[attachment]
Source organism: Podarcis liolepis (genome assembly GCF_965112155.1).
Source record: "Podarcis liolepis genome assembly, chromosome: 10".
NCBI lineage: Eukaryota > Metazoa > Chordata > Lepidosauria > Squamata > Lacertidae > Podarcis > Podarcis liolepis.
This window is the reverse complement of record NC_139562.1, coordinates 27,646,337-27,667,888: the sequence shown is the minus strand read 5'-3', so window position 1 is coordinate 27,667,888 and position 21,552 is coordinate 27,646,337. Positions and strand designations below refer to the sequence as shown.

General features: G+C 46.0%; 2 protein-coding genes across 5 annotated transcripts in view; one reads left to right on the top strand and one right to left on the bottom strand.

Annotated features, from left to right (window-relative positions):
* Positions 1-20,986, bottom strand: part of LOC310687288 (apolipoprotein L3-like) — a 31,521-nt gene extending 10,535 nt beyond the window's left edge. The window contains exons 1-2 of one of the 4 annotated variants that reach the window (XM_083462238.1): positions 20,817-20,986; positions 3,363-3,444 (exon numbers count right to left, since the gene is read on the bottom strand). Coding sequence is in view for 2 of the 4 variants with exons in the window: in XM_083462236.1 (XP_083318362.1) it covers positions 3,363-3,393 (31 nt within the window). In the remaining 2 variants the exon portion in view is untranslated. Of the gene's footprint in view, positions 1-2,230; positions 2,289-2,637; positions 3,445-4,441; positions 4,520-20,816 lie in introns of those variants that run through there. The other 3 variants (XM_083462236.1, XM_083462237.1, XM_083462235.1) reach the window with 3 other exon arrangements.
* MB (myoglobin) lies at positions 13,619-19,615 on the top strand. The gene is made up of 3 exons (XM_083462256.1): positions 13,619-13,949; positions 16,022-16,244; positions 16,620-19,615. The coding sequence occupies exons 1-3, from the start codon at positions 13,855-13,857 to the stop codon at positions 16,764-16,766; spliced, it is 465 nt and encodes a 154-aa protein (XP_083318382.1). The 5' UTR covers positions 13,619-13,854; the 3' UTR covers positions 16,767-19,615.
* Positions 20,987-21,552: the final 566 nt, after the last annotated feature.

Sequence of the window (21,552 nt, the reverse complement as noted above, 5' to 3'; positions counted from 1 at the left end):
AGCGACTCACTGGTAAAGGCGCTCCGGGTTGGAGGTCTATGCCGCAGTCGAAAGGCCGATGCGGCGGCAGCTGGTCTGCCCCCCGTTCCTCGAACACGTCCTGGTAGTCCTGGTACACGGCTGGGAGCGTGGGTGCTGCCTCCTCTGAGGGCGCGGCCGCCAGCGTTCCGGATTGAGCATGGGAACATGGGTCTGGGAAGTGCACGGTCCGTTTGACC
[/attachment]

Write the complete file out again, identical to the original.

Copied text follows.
Source organism: Podarcis liolepis (genome assembly GCF_965112155.1).
Source record: "Podarcis liolepis genome assembly, chromosome: 10".
NCBI lineage: Eukaryota > Metazoa > Chordata > Lepidosauria > Squamata > Lacertidae > Podarcis > Podarcis liolepis.
This window is the reverse complement of record NC_139562.1, coordinates 27,646,337-27,667,888: the sequence shown is the minus strand read 5'-3', so window position 1 is coordinate 27,667,888 and position 21,552 is coordinate 27,646,337. Positions and strand designations below refer to the sequence as shown.

General features: G+C 46.0%; 2 protein-coding genes across 5 annotated transcripts in view; one reads left to right on the top strand and one right to left on the bottom strand.

Annotated features, from left to right (window-relative positions):
* Positions 1-20,986, bottom strand: part of LOC310687288 (apolipoprotein L3-like) — a 31,521-nt gene extending 10,535 nt beyond the window's left edge. The window contains exons 1-2 of one of the 4 annotated variants that reach the window (XM_083462238.1): positions 20,817-20,986; positions 3,363-3,444 (exon numbers count right to left, since the gene is read on the bottom strand). Coding sequence is in view for 2 of the 4 variants with exons in the window: in XM_083462236.1 (XP_083318362.1) it covers positions 3,363-3,393 (31 nt within the window). In the remaining 2 variants the exon portion in view is untranslated. Of the gene's footprint in view, positions 1-2,230; positions 2,289-2,637; positions 3,445-4,441; positions 4,520-20,816 lie in introns of those variants that run through there. The other 3 variants (XM_083462236.1, XM_083462237.1, XM_083462235.1) reach the window with 3 other exon arrangements.
* MB (myoglobin) lies at positions 13,619-19,615 on the top strand. The gene is made up of 3 exons (XM_083462256.1): positions 13,619-13,949; positions 16,022-16,244; positions 16,620-19,615. The coding sequence occupies exons 1-3, from the start codon at positions 13,855-13,857 to the stop codon at positions 16,764-16,766; spliced, it is 465 nt and encodes a 154-aa protein (XP_083318382.1). The 5' UTR covers positions 13,619-13,854; the 3' UTR covers positions 16,767-19,615.
* Positions 20,987-21,552: the final 566 nt, after the last annotated feature.

Sequence of the window (21,552 nt, the reverse complement as noted above, 5' to 3'; positions counted from 1 at the left end):
AGCGACTCACTGGTAAAGGCGCTCCGGGTTGGAGGTCTATGCCGCAGTCGAAAGGCCGATGCGGCGGCAGCTGGTCTGCCCCCCGTTCCTCGAACACGTCCTGGTAGTCCTGGTACACGGCTGGGAGCGTGGGTGCTGCCTCCTCTGAGGGCGCGGCCGCCAGCGTTCCGGATTGAGCATGGGAACATGGGTCTGGGAAGTGCACGGTCCGTTTGACC